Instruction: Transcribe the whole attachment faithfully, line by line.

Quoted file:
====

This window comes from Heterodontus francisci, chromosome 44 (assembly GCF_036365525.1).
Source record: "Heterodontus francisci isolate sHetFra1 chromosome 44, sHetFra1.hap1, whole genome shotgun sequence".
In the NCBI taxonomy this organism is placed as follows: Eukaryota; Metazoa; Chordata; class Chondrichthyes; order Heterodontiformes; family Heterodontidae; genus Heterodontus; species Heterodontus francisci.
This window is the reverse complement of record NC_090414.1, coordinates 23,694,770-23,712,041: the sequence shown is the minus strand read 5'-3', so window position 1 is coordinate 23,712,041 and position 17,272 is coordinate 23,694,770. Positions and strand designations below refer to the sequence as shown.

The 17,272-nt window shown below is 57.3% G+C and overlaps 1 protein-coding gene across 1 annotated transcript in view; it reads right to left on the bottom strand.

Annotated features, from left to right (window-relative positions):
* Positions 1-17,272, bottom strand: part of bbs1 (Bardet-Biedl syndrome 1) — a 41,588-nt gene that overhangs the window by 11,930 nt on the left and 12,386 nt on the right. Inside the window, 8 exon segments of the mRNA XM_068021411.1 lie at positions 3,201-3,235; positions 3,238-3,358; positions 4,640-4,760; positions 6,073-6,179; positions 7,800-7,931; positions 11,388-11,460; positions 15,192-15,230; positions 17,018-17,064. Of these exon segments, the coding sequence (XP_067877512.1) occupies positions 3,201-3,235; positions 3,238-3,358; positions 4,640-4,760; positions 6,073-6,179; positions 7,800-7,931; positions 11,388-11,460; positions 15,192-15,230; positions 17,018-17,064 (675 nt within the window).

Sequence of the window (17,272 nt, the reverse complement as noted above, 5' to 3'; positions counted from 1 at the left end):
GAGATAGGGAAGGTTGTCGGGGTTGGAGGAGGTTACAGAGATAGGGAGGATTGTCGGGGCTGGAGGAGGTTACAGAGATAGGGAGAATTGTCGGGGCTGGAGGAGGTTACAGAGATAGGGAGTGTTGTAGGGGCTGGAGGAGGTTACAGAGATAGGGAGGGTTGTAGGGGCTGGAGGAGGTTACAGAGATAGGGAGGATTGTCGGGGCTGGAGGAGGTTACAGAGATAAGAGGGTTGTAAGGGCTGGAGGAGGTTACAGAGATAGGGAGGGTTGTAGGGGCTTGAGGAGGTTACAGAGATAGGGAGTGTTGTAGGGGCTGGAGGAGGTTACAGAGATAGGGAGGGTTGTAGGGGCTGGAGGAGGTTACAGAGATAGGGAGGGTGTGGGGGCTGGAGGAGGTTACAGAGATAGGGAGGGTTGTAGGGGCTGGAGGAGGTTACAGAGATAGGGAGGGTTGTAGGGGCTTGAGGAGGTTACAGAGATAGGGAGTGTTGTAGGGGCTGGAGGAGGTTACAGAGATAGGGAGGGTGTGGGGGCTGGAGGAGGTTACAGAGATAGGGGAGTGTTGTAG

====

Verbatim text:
This window comes from Heterodontus francisci, chromosome 44 (assembly GCF_036365525.1).
Source record: "Heterodontus francisci isolate sHetFra1 chromosome 44, sHetFra1.hap1, whole genome shotgun sequence".
In the NCBI taxonomy this organism is placed as follows: Eukaryota; Metazoa; Chordata; class Chondrichthyes; order Heterodontiformes; family Heterodontidae; genus Heterodontus; species Heterodontus francisci.
This window is the reverse complement of record NC_090414.1, coordinates 23,694,770-23,712,041: the sequence shown is the minus strand read 5'-3', so window position 1 is coordinate 23,712,041 and position 17,272 is coordinate 23,694,770. Positions and strand designations below refer to the sequence as shown.

The 17,272-nt window shown below is 57.3% G+C and overlaps 1 protein-coding gene across 1 annotated transcript in view; it reads right to left on the bottom strand.

Annotated features, from left to right (window-relative positions):
* Positions 1-17,272, bottom strand: part of bbs1 (Bardet-Biedl syndrome 1) — a 41,588-nt gene that overhangs the window by 11,930 nt on the left and 12,386 nt on the right. Inside the window, 8 exon segments of the mRNA XM_068021411.1 lie at positions 3,201-3,235; positions 3,238-3,358; positions 4,640-4,760; positions 6,073-6,179; positions 7,800-7,931; positions 11,388-11,460; positions 15,192-15,230; positions 17,018-17,064. Of these exon segments, the coding sequence (XP_067877512.1) occupies positions 3,201-3,235; positions 3,238-3,358; positions 4,640-4,760; positions 6,073-6,179; positions 7,800-7,931; positions 11,388-11,460; positions 15,192-15,230; positions 17,018-17,064 (675 nt within the window).

Sequence of the window (17,272 nt, the reverse complement as noted above, 5' to 3'; positions counted from 1 at the left end):
GAGATAGGGAAGGTTGTCGGGGTTGGAGGAGGTTACAGAGATAGGGAGGATTGTCGGGGCTGGAGGAGGTTACAGAGATAGGGAGAATTGTCGGGGCTGGAGGAGGTTACAGAGATAGGGAGTGTTGTAGGGGCTGGAGGAGGTTACAGAGATAGGGAGGGTTGTAGGGGCTGGAGGAGGTTACAGAGATAGGGAGGATTGTCGGGGCTGGAGGAGGTTACAGAGATAAGAGGGTTGTAAGGGCTGGAGGAGGTTACAGAGATAGGGAGGGTTGTAGGGGCTTGAGGAGGTTACAGAGATAGGGAGTGTTGTAGGGGCTGGAGGAGGTTACAGAGATAGGGAGGGTTGTAGGGGCTGGAGGAGGTTACAGAGATAGGGAGGGTGTGGGGGCTGGAGGAGGTTACAGAGATAGGGAGGGTTGTAGGGGCTGGAGGAGGTTACAGAGATAGGGAGGGTTGTAGGGGCTTGAGGAGGTTACAGAGATAGGGAGTGTTGTAGGGGCTGGAGGAGGTTACAGAGATAGGGAGGGTGTGGGGGCTGGAGGAGGTTACAGAGATAGGGGAGTGTTGTAG